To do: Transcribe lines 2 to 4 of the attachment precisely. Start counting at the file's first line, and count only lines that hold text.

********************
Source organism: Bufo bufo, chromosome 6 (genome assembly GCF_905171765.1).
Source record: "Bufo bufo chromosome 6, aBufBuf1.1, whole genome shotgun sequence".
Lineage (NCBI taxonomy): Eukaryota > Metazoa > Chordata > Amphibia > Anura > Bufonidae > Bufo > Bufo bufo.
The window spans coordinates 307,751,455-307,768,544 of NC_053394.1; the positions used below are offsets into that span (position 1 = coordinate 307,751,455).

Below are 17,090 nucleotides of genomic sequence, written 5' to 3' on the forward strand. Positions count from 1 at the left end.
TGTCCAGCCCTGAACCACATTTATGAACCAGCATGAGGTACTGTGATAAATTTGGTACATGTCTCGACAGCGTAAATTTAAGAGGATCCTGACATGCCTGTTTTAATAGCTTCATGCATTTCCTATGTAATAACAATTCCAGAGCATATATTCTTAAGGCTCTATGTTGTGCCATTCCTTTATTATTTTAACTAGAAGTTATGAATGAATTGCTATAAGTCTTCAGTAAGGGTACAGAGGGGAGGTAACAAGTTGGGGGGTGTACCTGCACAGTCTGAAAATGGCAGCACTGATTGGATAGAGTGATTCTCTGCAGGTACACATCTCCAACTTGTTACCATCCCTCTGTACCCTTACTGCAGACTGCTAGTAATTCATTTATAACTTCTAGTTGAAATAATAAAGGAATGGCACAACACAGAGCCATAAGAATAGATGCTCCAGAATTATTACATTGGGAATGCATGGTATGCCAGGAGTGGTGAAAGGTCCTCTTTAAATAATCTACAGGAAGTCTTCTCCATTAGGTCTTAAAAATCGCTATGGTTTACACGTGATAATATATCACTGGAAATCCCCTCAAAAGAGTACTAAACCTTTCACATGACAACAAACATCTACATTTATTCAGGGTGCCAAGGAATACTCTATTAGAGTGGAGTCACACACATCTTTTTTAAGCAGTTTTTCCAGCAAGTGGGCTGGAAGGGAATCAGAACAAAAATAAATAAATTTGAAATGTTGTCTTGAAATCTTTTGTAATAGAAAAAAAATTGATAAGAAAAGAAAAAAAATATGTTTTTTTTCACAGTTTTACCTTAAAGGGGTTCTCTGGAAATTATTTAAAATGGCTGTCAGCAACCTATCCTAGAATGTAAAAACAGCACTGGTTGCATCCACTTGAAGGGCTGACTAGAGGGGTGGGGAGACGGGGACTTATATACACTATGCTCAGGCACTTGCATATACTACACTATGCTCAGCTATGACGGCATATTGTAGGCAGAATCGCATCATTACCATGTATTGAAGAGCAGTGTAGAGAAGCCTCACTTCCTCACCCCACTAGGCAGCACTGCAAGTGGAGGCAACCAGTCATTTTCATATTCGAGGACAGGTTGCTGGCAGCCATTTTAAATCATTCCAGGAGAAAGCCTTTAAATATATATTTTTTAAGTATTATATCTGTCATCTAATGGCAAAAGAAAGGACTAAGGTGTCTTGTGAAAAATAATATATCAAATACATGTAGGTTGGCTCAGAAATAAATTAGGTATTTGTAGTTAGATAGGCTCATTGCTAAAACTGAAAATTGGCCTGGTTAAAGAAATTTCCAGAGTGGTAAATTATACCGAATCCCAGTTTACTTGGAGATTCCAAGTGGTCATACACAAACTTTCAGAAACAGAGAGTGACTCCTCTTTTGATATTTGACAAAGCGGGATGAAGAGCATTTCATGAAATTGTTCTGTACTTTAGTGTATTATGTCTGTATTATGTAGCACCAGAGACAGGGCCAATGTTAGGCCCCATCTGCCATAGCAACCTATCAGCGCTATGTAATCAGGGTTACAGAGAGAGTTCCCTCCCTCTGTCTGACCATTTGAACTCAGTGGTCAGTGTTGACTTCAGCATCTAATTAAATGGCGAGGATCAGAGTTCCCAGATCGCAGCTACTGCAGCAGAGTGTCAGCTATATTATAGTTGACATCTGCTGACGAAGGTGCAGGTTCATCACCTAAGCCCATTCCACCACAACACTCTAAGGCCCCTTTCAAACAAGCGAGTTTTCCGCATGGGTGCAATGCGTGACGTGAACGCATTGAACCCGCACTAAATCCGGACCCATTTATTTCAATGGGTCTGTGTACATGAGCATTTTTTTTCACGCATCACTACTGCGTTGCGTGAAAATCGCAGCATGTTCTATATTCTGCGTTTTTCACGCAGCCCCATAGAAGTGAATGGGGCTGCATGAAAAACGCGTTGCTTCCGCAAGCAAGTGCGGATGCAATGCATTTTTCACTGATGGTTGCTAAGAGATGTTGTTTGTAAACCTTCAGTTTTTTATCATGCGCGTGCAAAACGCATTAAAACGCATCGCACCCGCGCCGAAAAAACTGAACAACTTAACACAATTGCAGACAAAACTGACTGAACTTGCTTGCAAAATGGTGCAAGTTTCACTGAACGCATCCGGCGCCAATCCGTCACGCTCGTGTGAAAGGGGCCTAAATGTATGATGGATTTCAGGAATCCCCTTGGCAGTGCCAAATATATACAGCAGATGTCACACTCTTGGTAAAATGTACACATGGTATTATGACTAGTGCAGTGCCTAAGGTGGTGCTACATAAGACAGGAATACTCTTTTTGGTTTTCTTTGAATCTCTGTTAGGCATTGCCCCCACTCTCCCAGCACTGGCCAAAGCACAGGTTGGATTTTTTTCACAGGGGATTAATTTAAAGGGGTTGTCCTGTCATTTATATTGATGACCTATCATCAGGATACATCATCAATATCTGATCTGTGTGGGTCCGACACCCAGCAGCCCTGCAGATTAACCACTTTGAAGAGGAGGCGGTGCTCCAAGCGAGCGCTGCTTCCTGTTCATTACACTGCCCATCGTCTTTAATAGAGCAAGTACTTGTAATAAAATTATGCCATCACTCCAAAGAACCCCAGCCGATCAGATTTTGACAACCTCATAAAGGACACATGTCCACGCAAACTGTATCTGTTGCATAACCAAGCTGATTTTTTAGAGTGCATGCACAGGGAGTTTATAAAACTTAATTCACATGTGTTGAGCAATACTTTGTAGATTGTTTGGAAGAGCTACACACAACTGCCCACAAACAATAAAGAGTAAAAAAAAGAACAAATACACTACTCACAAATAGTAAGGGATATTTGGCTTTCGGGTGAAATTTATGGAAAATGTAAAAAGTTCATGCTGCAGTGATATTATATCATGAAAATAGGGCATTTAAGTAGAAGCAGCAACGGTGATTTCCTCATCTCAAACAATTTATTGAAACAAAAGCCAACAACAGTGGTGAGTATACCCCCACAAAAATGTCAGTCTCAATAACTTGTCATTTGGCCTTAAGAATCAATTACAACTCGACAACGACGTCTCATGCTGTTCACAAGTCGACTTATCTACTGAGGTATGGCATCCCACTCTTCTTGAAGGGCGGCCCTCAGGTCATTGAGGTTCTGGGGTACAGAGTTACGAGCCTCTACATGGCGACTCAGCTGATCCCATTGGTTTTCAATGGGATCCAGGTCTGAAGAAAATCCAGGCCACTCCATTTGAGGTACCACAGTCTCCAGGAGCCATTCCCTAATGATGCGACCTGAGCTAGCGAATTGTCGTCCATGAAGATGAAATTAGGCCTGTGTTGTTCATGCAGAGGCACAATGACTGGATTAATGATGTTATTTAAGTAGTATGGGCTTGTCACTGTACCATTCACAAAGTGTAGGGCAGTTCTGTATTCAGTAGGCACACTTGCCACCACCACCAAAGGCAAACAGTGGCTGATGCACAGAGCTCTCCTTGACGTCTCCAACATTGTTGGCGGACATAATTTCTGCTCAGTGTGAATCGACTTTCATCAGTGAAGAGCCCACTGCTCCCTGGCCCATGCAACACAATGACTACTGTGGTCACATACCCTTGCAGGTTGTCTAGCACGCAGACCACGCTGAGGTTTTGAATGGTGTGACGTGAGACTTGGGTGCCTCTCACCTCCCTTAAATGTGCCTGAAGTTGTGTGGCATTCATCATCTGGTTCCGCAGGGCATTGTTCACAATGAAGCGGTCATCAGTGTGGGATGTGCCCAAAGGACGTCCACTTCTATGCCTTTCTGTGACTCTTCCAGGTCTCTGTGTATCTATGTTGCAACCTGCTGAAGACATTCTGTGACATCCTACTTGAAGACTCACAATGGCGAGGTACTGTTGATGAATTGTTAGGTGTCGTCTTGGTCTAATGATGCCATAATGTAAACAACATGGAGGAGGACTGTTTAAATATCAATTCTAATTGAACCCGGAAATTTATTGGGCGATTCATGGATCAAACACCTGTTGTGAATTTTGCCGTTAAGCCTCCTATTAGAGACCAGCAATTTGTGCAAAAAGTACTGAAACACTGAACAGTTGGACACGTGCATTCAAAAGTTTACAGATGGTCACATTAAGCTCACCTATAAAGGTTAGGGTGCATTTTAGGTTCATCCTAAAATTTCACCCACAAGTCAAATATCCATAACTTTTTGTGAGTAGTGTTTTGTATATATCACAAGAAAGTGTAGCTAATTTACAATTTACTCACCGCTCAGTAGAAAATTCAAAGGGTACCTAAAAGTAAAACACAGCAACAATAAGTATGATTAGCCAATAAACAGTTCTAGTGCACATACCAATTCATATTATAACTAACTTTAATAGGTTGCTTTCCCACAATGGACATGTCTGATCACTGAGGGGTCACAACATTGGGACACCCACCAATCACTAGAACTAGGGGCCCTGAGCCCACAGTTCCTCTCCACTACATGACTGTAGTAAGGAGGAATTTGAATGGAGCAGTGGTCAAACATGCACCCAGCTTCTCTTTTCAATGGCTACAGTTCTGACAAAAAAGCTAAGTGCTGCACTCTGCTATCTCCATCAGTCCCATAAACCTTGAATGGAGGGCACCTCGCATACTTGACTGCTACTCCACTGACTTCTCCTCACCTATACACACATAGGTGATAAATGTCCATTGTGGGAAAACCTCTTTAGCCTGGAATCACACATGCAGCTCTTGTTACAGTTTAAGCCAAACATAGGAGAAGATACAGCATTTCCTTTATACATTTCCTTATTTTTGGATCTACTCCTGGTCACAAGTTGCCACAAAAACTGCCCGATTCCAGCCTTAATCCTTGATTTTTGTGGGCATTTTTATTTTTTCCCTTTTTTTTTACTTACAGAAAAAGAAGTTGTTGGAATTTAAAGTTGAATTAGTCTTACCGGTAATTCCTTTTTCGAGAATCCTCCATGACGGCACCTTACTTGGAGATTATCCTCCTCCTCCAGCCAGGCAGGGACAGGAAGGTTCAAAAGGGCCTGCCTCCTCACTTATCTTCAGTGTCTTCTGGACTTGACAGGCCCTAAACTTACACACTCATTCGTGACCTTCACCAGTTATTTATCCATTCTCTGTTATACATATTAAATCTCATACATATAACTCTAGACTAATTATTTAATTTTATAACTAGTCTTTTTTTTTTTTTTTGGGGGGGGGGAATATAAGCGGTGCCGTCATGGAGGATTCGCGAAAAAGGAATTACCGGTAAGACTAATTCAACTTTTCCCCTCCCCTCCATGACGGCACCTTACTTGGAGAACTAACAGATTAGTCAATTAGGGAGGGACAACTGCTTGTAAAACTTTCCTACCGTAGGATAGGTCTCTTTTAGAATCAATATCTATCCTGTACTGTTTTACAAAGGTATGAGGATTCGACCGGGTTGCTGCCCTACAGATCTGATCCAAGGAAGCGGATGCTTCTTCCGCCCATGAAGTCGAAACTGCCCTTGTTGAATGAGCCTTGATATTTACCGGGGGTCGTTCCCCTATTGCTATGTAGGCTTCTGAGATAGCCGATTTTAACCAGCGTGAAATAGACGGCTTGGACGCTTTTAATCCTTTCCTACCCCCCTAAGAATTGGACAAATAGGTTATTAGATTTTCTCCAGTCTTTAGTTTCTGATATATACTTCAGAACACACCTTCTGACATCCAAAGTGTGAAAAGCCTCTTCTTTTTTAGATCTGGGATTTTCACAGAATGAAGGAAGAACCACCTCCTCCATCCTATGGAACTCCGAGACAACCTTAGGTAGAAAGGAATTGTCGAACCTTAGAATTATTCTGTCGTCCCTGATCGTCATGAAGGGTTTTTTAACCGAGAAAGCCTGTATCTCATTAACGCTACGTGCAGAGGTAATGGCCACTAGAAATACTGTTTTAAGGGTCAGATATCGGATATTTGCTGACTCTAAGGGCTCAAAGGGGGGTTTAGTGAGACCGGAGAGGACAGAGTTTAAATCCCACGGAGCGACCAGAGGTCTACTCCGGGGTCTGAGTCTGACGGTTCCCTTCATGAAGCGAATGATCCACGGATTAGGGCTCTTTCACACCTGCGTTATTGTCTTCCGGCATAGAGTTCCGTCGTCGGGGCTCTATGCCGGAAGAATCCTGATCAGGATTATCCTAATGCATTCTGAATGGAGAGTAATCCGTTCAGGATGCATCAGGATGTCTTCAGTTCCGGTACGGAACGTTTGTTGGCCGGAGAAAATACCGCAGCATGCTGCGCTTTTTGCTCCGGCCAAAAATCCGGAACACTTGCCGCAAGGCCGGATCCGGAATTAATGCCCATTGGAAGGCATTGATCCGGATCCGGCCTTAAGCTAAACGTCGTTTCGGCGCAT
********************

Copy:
Source record: "Bufo bufo chromosome 6, aBufBuf1.1, whole genome shotgun sequence".
Lineage (NCBI taxonomy): Eukaryota > Metazoa > Chordata > Amphibia > Anura > Bufonidae > Bufo > Bufo bufo.
The window spans coordinates 307,751,455-307,768,544 of NC_053394.1; the positions used below are offsets into that span (position 1 = coordinate 307,751,455).